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Huaraz, Peru to Ayacucho, Peru (9-10 thru 9-26) 12,922 miles!!!!

September 28, 2008

 

Andes Mountains!!!

Andes Mountains!!! Peru has been a country of many challenges!!! Not only has it been physically challenging, but it had been challenging us socially and our sanity was fading away quickly. About the time we were ready to throw in the towel and say, “forget this, lets bus out of here”, things seemed to suddenly change. The hot dry desert scenery got more exciting, friends came into the picture with a new perspective, and the local people somehow became much more friendly and helpful!!! Like they say, traveling is just meeting one challenge after another or solving one problem after another. (This certainly has been the case in Peru, except we call them frustrations here!)Ralph topped out at 16,000´

 

 

 

After a rest day in Huarez, we traveled southeast into Parque Nevado de Ruri.  The most awesome National Park in all of Peru just happened to be closed to vehicles (except 1 combi per day to bring supplies to the local inhabitants that graze sheep there).  So consequently, we had some of the highest snow-capped glacier peaks in all of the Andes (the heart of the Cordillera Blanca) completely to ourselves and a really well maintained gravel road to lead us thru!!!!  We climbed from 10,000′ in Huarez to 16,000′ at the highest pass, had 2 nights camping with spectacular glacier covered peaks looming over us and the bonus of a full moon which made it absolutely spectacular!  We drank what the locals recommend, (coca tea), to combat altitude sickness and keep headaches away.  Pat felt the altitude one day and Ralph took a turn the next day, but we made it slowly up and over with not too much pain.  (This is now the highest we have biked on our trip!)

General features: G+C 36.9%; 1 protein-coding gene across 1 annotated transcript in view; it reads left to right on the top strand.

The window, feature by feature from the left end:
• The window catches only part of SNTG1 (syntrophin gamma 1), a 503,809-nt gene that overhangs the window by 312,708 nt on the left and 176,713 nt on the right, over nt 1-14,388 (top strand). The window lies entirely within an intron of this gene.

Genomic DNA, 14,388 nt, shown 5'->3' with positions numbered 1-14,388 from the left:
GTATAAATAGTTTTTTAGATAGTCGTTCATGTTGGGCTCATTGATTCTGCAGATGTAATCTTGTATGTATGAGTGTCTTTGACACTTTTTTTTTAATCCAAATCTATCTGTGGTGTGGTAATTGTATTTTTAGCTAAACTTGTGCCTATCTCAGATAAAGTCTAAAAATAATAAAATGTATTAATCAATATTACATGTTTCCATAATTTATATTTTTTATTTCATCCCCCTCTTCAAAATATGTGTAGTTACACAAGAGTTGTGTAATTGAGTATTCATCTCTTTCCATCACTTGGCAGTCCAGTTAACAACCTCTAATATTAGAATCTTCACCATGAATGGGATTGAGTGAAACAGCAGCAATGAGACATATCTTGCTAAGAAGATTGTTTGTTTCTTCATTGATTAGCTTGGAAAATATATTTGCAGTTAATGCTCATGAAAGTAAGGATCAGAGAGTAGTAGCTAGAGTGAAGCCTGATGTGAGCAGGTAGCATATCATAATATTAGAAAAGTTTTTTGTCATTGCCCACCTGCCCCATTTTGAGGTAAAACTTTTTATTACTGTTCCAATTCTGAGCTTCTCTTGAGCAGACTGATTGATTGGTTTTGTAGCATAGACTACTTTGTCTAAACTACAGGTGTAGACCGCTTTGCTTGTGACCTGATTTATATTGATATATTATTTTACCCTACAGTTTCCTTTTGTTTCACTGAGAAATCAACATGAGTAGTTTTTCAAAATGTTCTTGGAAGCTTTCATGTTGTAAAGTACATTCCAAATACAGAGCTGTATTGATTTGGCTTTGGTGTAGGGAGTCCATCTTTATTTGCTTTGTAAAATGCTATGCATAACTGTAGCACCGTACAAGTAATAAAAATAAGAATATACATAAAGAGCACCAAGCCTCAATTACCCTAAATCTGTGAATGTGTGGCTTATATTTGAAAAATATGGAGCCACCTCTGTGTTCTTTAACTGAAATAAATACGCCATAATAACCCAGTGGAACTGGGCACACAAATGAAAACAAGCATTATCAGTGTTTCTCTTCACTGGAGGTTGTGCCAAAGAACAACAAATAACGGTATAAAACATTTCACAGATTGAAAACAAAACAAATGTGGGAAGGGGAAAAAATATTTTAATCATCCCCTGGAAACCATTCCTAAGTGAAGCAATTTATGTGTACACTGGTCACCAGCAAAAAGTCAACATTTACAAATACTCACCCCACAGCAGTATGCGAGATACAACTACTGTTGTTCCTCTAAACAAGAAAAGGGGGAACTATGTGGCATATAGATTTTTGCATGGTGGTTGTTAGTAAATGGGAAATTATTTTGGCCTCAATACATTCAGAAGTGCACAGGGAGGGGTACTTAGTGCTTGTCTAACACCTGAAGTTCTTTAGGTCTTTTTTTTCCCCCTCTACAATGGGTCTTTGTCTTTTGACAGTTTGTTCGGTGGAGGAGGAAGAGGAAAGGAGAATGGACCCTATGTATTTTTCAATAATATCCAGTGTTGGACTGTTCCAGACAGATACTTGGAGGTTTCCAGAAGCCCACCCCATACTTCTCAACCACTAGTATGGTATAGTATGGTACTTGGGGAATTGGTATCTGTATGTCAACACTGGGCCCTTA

Awesome views from 16,000´!!!

Awesome views from 16,000´!!!

 

 

 

 

We climbed from one large basin to the next, all of them home to a few sheep and cattle herders that lived in tiny stone huts with thatched roofs that looked like Hobbit houses.  An interesting note about National parks and reserves in Latin America:  The government unfortunately allows grazing of animals and allows people to live in the national park to do so, making it nowhere near the pristine experience that it is in the U.S.  We consequently saw no sign of wildlife!  But around every corner was a new view of yet more stunning jagged, glacier covered peaks.  The mountains here reach upwards of 20,000′, so even at 16,000′  the peaks were still looming  high above us!  The views of distant peaks from these passes was literally breath-taking (in more ways than one) and the scenery was the most beautiful of our entire trip!    This is ironic because the Peruvian countryside to this point had not impressed us much and  our expectations of Peru had been way above what we had seen thus far. 

  

 

not a good way to farm

not a good way to farm

 

 

 

 

 

After several days in the high country, we dropped hugely, but still rode at 10,000′ to 13,000′ for the next several days and the scenery changed dramatically back to the dry, arid, grossly over-grazed and over-farmed mountainsides.  It is amazing the slopes the Peruvian farmers attempt to graze animals and grow crops on.  Most fields are from 1/10 to 1 acre, are in very poor soil and are on between 15 to 50 degree slopes!  Most fields are tilled by hand with a hoe or shovel, a few by ox-driven single-bottom wooden plows and are also harvested by hand (many people using a knife to cut the grain).  All of these farming practices would be unimaginable to the American farmer, but are very commonplace in Latin America.  This type of farming, along with the logging has taken a huge toll on the land over the centuries.  The only trees remaining on the steep landscape are the few Eucalyptus trees that are planted for lumber.  All this leaves a mostly barren, stark braised landscape which is a major problem which they seem to have not attempted to solve.  We eventually dropped 6500′ on the worst rocky, dirt road on this planet for 30 miles with dust-billowing trucks passing us in the moon dust into Huanuco.   (At this point now, we were the dirtiest we have felt yet on this trip! )